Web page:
If Carl Bernstein and Bob Woodward had followed such a script the Watergate scandal might still be unresolved, and President Richard Nixon would have escaped a forced resignation.       

How did the Knight Ridder journalists avoid retaliation from the Bush White House for being the only news syndicate to challenge core elements of its Iraq war strategy?  Walcott uses two metaphors to describe the Knight Ridder style of working "below the radar" with mid-level expert sources who drafted the war plans and knew its pitfalls.

In addition, the Walcott team readily accepted the role of the skunk at the garden party, so they had nothing to ask for, and nothing to hide. As one of the group explained, "We don't have the access that the big shots from the Times or the Post have. We're not on the first-call list. We're not invited to some of the inner-circle type of things."  

Walcott has said that as he sees it, two key institutions "fell down on the job" on the road to war in Iraq—“the Congress and the press." Speaking to a foreign policy group last February when the presidential primaries were under way, he said, "What we hear from some Democratic presidential candidates and others is, 'if I had known then what I know today I would never have gone to war."

His blunt reply, Walcott said, was, "If you had done your homework you would have known that the real experts in the government, in the CIA, the DIA (Defense Intelligence Agency), the State Department, the uniformed military, the Energy Department, and so on, had grave doubts of this part or that part of the administration's case for war."

"How do I know that?" asked Walcott “Very simple...We knew that in what was then the Knight Ridder Washington Bureau, and we wrote stories about it over and over again..."  (The Knight Ridder chain was sold to the McClatchy Company in 2006. Walcott is now its Washington bureau chief, with many of the same reporters.)

Walcott has saved his roughest criticism of the leap into the Iraq war for his own profession. "Too many members of the Fourth Estate in Washington," he has said caustically, "are trying to move up the social ladder an estate or two...Being an outsider, a naysayer isn't as much fun as being an insider, and it  can't get you on TV where the money is, or on the lecture circuit when you know the right people..."

"But there were much bigger problems with the media after 9/11" he continued, "than just too-cozy relationships with the wrong sources and timidity about challenging a popular president in the wake of an attack on all of us. There was simple laziness...Much of what the administration said, especially about Iraq and al Qaeda simply made no sense. Yet very few reporters bothered to check it out: they were stenographers; they were not reporters."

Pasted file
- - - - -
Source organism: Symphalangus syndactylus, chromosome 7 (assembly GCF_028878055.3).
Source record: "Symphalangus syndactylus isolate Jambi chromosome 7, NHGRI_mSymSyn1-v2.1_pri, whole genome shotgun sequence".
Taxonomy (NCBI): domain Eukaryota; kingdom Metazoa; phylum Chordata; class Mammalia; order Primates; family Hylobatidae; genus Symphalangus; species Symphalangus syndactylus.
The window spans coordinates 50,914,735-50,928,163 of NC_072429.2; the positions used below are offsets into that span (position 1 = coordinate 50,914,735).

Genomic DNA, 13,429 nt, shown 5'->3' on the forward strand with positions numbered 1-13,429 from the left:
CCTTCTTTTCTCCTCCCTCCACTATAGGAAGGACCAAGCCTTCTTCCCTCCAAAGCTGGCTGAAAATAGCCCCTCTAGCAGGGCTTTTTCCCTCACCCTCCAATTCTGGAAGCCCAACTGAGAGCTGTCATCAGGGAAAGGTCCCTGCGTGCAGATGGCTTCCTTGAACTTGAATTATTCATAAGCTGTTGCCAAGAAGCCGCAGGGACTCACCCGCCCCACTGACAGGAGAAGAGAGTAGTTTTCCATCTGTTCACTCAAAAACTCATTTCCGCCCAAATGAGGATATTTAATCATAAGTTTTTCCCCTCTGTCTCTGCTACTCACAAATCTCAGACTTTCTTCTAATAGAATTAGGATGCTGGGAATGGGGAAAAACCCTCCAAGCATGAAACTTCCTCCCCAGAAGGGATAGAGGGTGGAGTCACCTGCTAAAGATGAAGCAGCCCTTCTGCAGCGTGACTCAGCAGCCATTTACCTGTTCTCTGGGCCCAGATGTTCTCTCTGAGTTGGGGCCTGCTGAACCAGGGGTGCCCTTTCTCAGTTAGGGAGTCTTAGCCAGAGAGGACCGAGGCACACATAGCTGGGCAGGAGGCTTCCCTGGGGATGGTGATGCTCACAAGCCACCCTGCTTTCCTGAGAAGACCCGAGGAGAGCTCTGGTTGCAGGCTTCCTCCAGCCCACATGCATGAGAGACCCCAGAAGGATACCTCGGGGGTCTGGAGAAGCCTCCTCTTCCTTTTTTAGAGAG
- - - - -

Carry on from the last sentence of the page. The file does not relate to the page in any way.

And there was finally the fact, Walcott said, "that most of the elite news organizations in the country, led by the New York Times and the Washington Post were seriously, overwhelmingly wrong about Iraq, and that too many others simply followed them, like lemmings, over the cliff..."

The "skunk at the garden party" had eloquently made his own case for deserving to be the first recipient of a medal honoring a predecessor who also exemplified the courage of his convictions in defying intimidation and conventional wisdom to speak and write truth to power.

As one of the millions
Posted by Susan
08/03/2008, 02:40 AM

who marched, I knew there was a serious problem when we had Rumsfeld (and others) claiming that he KNEW where the WMDs were - and UN weapons inspectors in the country who did not find weapons, said Saddam was not restricting them, and that the US was not giving them helpful information.

That is when I knew that someone was lying, and I was pretty sure it was not the UN weapons inspectors.

And today - we know the anthrax used to kill and terrify Americans in 2001 came from Ft. Detrick. We also know that ABC news said that high level anonymous officials at Ft. Detrick told them the anthrax had a substance in it that came from Iraq.

Those anonymous officials are likely accessories to murder, or worse.

This was used to gin up the war on Iraq too.

John Walcott wins the first I.F. Stone Medal
Award goes to the D.C. bureau chief who led Knight Ridder’s skeptical coverage in the run-up to the Iraq war.